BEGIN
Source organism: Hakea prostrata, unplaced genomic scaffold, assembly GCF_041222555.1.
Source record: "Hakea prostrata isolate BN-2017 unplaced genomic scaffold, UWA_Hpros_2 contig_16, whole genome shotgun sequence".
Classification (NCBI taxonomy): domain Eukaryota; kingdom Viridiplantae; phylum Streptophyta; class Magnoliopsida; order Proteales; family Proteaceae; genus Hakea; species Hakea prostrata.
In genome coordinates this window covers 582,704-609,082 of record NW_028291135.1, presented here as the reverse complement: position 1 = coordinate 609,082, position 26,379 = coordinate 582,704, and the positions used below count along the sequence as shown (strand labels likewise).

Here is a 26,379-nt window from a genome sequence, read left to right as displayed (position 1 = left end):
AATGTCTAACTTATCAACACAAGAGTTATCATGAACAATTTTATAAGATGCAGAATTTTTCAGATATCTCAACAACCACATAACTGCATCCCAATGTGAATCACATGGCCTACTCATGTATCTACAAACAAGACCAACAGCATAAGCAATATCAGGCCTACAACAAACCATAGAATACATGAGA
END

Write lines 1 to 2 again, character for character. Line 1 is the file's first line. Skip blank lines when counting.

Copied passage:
Source organism: Hakea prostrata, unplaced genomic scaffold, assembly GCF_041222555.1.
Source record: "Hakea prostrata isolate BN-2017 unplaced genomic scaffold, UWA_Hpros_2 contig_16, whole genome shotgun sequence".